X-COM creator Julian Gollop on "brute force" blockbuster game development and the lost promise of intelligent AI
In a genial interview, strategy-game elder statesman and creator of the original X-COM Julian Gollop talked to us about his imagined alternate history of gaming, his preference for procedural systems, and how he feels modern games have abandoned the promise of advanced AI in favour of shinier visuals and reward mechanics designed to massage players' egos.
Gollop first came to GDC in 1995, to discuss AI, when turn-based strategy games like UFO / X-COM were the cutting edge, just as RTS was taking over. “In those days, I believed firmly that the future of computer games was all about AI. That in twenty years time we'd be interacting with NPC characters in computer games that actually had real intelligence and could respond to you in really intelligent ways. Boy, I was wrong. So wrong!”
"I believed firmly that the future of computer games was all about AI"
Gollop reckons that more effort has been put into graphics than into AI ever since his time. “Because it's the thing that immediately impresses people. As soon as you start interacting with a world of pretty graphics then you realise that actually it's not really that interactive. It's always bugged me about the way computer games developed over the years. Even if you take Assassin's Creed, which is a phenomenally complex game with all these NPCs wandering around, it is nothing but an elaborate paper-thin illusion, to be honest.”
“I mean, computer games didn't develop really in that direction," he says, “and I guess what people enjoy and what they like at the psychological level is more to do with having their own ego massaged in certain ways through these very simple reward cycles.”
Not that all Gollop’s own games were totally honest with the player. “Yeah, obviously when I was programming XCOM stuff we were faking intelligent. We had some very simple tricks to fake it. I talked a bit about the randomness element in XCOM and how we put it in the AI. But in actual fact, being unpredictable is a way of intelligently countering someone who's predictable.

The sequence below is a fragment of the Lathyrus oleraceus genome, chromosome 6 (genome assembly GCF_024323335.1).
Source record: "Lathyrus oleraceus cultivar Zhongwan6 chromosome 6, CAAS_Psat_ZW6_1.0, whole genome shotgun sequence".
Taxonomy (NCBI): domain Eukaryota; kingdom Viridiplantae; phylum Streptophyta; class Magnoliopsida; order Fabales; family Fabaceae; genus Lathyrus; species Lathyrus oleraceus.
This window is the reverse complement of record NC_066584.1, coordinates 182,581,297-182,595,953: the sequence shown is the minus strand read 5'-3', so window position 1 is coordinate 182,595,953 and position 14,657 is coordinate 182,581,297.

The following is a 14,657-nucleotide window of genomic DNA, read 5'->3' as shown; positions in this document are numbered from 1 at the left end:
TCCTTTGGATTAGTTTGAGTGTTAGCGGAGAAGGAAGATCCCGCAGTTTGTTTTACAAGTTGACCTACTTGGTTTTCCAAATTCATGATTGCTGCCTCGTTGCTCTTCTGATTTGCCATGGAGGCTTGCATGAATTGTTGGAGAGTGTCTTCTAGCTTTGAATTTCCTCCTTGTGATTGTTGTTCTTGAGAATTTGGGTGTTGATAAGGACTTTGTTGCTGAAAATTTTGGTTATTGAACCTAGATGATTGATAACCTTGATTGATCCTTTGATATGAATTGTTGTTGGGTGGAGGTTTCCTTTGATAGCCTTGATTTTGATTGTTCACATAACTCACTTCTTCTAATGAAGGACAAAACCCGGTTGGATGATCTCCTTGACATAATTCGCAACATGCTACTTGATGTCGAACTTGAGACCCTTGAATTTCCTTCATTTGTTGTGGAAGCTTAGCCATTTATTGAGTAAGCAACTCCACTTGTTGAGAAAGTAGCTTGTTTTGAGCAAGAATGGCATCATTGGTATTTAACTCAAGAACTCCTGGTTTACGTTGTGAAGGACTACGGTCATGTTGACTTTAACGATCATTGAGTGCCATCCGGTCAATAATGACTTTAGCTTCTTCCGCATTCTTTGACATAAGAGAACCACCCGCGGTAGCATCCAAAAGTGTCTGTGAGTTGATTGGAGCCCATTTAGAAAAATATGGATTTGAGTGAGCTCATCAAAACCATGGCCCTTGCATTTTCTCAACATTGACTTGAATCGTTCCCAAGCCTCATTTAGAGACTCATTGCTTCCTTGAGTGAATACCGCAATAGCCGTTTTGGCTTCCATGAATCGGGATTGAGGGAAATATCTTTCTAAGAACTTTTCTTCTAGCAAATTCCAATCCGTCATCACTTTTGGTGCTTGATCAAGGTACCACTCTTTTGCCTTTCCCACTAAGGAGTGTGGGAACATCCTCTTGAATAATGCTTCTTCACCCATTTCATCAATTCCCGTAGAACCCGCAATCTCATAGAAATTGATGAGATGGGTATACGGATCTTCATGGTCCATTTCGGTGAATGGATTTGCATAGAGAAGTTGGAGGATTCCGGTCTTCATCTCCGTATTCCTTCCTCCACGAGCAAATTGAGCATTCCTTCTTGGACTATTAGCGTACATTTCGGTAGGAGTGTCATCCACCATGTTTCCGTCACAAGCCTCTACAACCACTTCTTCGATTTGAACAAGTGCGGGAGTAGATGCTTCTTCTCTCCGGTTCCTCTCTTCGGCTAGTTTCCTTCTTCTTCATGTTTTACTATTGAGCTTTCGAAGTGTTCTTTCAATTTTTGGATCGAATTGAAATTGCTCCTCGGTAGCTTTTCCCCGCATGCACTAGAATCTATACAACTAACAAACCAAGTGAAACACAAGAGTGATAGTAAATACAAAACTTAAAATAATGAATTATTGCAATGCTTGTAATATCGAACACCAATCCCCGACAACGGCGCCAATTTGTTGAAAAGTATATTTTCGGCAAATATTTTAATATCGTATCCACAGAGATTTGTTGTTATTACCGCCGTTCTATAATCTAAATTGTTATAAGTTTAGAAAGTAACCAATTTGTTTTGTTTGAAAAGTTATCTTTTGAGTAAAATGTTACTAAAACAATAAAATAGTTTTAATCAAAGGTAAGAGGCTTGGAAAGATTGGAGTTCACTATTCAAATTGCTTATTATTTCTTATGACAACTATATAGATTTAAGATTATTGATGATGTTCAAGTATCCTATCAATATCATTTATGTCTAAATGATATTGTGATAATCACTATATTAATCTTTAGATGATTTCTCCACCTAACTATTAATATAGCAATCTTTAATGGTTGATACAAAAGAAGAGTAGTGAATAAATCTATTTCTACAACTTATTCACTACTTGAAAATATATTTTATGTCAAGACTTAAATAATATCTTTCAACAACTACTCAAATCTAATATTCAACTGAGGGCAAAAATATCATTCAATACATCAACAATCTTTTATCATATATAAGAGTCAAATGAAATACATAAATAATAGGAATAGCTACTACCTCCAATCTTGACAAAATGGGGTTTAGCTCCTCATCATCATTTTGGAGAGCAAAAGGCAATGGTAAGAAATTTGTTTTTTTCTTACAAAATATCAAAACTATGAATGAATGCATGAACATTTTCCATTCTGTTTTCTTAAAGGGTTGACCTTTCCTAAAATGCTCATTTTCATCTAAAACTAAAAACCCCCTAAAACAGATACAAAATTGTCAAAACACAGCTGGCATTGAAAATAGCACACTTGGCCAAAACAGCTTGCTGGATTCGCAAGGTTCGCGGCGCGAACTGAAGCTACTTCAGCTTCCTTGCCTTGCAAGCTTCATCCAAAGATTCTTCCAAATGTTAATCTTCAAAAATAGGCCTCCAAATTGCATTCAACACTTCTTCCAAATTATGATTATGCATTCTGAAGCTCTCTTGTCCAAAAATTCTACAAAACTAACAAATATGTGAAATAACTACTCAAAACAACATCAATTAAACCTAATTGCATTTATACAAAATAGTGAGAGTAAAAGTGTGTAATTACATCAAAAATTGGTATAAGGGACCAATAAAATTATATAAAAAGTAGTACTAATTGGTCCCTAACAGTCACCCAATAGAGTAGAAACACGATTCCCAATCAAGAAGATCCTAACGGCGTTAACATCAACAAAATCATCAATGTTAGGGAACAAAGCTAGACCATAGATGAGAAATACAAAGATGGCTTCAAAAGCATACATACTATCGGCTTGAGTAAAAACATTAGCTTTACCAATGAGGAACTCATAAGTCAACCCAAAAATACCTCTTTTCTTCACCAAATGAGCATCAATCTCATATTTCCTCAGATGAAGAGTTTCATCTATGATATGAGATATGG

“If you play poker, for example... the good poker players say, depending on your opponent of course, they'll say sometimes you need to mix up your game. Not necessarily that you're completely random but you're doing something which they're not predicting. You're maybe just changing the way you value something and it throws them because they can no longer predict what you're doing. In the original XCOM, we always tried to make sure that the aliens did not do things on a purely binary choice but always had a little bit of randomness in there. 10% of the time they'll do something really stupid perhaps but most of the time, within some kind of reasonable constraints, what they do is reasonable even though it may have some random element to it.”
"I think stuff today is so overdesigned, it’s unbelievable"
The ‘we’ is important in that quote. Gollop’s consensual design and management style was reflected in his self-deprecating GDC talk, where he emphasised quite how much a team effort the original XCOM was - to the extent that he restricted his own credit almost solely to the Laser Squad-style battle sections. Many would argue he’s extremely unfair to himself. Here, he contrasted that with the auteur-driven games of today. “I think stuff today is so overdesigned, it's unbelievable. There are people obsessing about tiny details about stuff. Especially when you have marketing people involved so how your main character is presented suddenly becomes a huge PR and marketing issue...”
He himself prefers procedural systems. "I really like games that generate stuff for you rather than have everything overdesigned. My obsession was always with scenario generators, if you want to call them that, where things are generated for the player to explore and it may be something nobody else has ever played because it's pseudo-randomly generated. It does allow you to create something vast and complex to explore with less effort. Because you're not designing every single possible experience the player could have in the game at all. Yeah, it's one of my little obsessions I guess, and I've still to see it done well in games. Rogue-like games have randomly generated environments and that's part of their attraction, because apart from that they're very simple games."
"Ubisoft and probably other big publishers actually, they’re making games by pure brute force"
From that perspective it's not surprising that Gollop, who spent many years working at Ubisoft Bulgaria before departing to work on his new game Chaos Reborn, is wary of the scale of modern AAA development. XCOM: Apocalypse had a then-average team of five. “Well I know from working at Ubisoft they have hundreds upon hundreds working on Assassin's Creed - more than 400. Assassin's Creed III is absolute bare minimum 600 people, probably, were working on it for most of the time worldwide across many studios.”
“It's huge. Ubisoft and probably other big publishers actually, they're making games by pure brute force... Obviously, these games require a huge amount of asset generation. It's like a factory. They're an immensely difficult undertaking, to be sure.”
The full interview, featuring Gollop's thoughts on Firaxis' 2012 iteration of the XCOM series, tales from the development of Apocalypse and much more will be published this Sunday here on PCGamer.com.